One of the most successful predators in North America is aptly nicknamed “Tigers of the Skies.”
Powerful, fearless, and resourceful, great horned owls are also one of the longest lived owls in North America, having been known to survive for 28 years.
Closely resembling their feline counterparts, great horned owls are stealth-like hunters with acute hearing and relentless in their pursuit of prey. They are exceptional predators and have been known to tackle bobcats and other larger mammals when defending their territory.
Large and bulky looking birds, these owls are masters of disguise with plumage that is coloured to fit in with their habitat providing them with the perfect camouflage.
Standing between 46-63 centimetres in height, they have a huge wingspan of 101-145 cm. The females, the larger of the two, weigh between one- and two-and-a-half kilograms.
Great horns owls do not have actual horns, but ear tufts that resemble horns; these tufts are used to change the overall outline of a roosting bird allowing them to look like part of the tree, they can also be raised or lowered to show alarm.
Bright yellow eyes peer out of wide heads and their eyes are surrounded by tawny-coloured facial discs feathers, they also have a prominent white bib which can be seen to vibrate when the need to cool themselves down. Feathers vary in colour from dark brown to tawny, to light grey or sandy depending on their habitat.
These owls are found year round throughout North America, from the arctic tundra to Tierra del Fuego at the tip of South America. They live in a variety of habitats from coniferous, boreal and riparian forests, but are also at home in deserts, tundra and even urban areas.
Healthy populations of great horned owls can be attributed to the wide variety of food they prey upon which include, medium-sized mammals (particularly rabbits), smaller raptors and owls, small birds, amphibians, reptiles and even fish.
Great horned owls are nocturnal hunters although they will also hunt either side of dusk and dawn; they are high-performance, energy-burning hunting machines that constantly need to top up their fuel supplies and can consume up to 48 per cent of their body weight in food per day.
One of the more secretive owls, they are not often seen in the open during the day and it is always a thrill to see or hear them. They are one of the few owls that actually “hoot,” emitting a low resonant series of hoots that echo eerily in night.
I was lucky enough to have a pair of great horns in my area last fall, attracted I am sure by the abundant supply of displaced rabbits due to a new commercial development!
It’s not often that MARS (Mountainaire Avian Rescue Society) cares for these owls, especially the adults. Like many of our recent cases, the great horned owl we received last week had quite a story of his own to tell.
A skinny, bedraggled great horned owl was flown from Klemtu after an adventure in the ocean. The owl was pulled out of the water by the occupants of a float house and left to dry out on the dock.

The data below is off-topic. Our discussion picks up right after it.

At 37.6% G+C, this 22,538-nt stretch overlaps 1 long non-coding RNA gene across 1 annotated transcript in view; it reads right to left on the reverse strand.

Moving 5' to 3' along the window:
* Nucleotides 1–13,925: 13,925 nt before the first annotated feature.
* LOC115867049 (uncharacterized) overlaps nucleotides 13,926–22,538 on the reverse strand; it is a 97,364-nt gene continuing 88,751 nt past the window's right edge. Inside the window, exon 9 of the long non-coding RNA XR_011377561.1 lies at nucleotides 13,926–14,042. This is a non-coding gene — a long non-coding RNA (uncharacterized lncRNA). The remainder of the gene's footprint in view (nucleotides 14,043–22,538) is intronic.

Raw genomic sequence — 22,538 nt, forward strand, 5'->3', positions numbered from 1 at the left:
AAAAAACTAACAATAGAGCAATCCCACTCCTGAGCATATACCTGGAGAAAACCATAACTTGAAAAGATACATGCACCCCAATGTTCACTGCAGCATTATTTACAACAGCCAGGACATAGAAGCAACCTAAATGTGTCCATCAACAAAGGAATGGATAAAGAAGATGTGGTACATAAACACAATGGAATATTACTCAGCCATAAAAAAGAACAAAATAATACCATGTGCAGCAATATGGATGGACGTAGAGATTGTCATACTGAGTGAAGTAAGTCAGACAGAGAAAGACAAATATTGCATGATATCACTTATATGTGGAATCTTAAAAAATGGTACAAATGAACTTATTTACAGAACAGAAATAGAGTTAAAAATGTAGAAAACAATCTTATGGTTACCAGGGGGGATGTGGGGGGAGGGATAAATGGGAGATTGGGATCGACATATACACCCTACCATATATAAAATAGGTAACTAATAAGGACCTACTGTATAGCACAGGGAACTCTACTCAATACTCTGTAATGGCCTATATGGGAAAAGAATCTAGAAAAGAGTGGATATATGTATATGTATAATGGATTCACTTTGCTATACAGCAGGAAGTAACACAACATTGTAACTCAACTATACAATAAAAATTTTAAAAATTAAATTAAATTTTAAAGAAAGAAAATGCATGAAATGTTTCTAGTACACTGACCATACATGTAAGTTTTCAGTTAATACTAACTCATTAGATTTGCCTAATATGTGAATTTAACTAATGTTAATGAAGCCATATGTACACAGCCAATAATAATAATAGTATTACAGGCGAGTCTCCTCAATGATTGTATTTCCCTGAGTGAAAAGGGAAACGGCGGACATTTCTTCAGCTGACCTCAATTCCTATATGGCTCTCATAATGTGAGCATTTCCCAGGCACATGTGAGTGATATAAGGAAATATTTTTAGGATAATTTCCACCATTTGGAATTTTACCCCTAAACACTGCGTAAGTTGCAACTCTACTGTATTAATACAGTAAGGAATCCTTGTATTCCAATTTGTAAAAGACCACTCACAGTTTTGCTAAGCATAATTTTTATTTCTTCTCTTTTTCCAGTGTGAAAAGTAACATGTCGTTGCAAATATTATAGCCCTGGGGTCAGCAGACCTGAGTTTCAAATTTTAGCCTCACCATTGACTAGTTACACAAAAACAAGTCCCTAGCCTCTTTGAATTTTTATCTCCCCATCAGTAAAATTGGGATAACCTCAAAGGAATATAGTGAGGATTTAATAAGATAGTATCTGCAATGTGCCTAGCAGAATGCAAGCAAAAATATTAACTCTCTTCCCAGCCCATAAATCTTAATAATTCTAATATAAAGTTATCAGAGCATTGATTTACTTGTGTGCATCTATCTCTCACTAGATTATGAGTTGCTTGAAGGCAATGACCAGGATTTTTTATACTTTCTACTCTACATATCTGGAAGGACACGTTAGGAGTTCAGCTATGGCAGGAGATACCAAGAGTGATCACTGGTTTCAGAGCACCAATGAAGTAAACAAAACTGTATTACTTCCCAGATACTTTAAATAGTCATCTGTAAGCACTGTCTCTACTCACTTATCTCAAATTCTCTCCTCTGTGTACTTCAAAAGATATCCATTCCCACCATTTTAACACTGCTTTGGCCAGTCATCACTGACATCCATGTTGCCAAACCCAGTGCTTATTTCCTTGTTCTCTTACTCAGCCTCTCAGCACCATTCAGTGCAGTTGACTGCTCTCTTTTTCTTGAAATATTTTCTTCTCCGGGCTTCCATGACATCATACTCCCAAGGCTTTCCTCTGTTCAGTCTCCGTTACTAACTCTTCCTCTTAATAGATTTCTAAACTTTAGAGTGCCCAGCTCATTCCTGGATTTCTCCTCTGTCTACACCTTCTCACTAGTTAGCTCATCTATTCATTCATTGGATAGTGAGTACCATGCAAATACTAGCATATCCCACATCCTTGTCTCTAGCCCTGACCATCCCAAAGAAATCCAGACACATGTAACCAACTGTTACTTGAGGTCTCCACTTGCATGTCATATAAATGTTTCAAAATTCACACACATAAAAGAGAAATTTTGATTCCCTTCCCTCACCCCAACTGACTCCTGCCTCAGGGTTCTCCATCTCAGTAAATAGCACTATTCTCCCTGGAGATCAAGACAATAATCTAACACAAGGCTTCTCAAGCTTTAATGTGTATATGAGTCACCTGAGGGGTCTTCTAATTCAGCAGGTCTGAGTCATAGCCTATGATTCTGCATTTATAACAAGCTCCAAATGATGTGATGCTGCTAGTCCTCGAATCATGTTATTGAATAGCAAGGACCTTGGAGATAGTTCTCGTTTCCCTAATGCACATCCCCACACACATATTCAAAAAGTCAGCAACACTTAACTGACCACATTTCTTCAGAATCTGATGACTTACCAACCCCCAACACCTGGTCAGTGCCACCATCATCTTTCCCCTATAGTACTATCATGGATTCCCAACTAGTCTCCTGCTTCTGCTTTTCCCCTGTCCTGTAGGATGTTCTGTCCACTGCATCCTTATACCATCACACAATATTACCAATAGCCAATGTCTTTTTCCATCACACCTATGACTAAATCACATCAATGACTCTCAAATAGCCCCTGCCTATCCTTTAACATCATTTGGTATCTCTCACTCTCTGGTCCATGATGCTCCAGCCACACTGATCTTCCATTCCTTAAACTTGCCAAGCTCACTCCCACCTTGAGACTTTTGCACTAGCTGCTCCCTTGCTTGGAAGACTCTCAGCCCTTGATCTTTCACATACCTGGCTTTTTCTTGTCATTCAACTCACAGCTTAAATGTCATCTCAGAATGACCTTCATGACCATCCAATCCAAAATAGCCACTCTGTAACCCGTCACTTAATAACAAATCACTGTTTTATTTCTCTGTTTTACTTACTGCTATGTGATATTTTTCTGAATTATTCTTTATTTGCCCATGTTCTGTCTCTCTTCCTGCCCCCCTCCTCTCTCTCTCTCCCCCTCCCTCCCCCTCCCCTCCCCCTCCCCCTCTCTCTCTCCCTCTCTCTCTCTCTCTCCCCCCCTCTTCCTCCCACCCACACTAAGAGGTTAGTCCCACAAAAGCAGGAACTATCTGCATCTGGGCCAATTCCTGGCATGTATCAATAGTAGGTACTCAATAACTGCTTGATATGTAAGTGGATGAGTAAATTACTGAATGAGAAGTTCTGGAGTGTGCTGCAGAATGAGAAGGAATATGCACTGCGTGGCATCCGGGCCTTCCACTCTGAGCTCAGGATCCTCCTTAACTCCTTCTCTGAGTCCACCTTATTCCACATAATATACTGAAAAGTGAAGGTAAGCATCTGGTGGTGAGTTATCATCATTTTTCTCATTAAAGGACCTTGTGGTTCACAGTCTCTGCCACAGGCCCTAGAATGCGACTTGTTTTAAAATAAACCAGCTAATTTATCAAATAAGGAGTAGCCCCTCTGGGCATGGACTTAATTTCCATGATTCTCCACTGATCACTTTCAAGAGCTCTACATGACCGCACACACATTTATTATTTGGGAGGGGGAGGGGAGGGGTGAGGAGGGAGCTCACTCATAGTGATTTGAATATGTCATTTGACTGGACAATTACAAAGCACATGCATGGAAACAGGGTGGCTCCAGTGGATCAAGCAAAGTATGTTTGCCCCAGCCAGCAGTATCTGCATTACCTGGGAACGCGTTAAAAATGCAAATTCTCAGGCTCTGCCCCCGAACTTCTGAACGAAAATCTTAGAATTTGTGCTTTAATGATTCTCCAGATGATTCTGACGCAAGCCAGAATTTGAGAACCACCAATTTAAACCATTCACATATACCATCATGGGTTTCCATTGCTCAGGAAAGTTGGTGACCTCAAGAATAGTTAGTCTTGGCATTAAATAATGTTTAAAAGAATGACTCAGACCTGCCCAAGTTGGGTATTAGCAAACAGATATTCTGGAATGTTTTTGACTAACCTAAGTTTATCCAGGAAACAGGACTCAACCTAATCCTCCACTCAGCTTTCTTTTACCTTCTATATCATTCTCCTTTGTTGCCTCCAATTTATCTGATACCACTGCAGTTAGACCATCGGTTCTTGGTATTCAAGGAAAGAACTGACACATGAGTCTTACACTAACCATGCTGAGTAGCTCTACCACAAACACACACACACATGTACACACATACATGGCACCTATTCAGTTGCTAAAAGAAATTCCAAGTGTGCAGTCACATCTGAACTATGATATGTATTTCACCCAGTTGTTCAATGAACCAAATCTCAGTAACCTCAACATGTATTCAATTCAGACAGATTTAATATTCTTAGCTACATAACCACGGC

However, it was relentlessly “mobbed” by the local crow and raven population and was taken indoors and put in a box with food and water to try and calm it down. The next day it appeared to look better and it was decided to release the owl rather than stress it further, and there had been another owl in the area.
However, once again, the owl landed in the water a few metres from the floating dock and this time it managed to swim to the rocks where the reception party of crows were waiting. Rescued again, it was put back in a box which it promptly escaped from and decide to spend the day perched on the dining room table.
After trying to entice the owl to fly it was obvious this was not going to happen and it was secured in another box. MARS was contacted to offer advice, and travel arrangements were made to fly the owl down to Campbell River and then to our centre in Merville.
On arrival the owl was very stressed and emaciated, and needed rehydration protocol before he could be introduced to whole food. The owl did not appear to have any outward signs of trauma, but was treated for parasites or a cause not visibly seen.
It is very important to follow basic steps if you find wildlife, any raptor that is not aggressive and will not fly, where safe, should be put in a securely covered box or kennel without food or water; MARS should be contacted for advice or a rescue arranged.
On another happy note, we are pleased to report that the last four remaining eagles, including “Semi,” were released this week it was amazing to see how they responded to their release, flying well then soaring on the wind free at last!
“Sooty” the barn owl was introduced in to a new barn in hopes he will find a new mate.
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To report injured, or orphaned wildlife please call toll free 1-800-304-9968.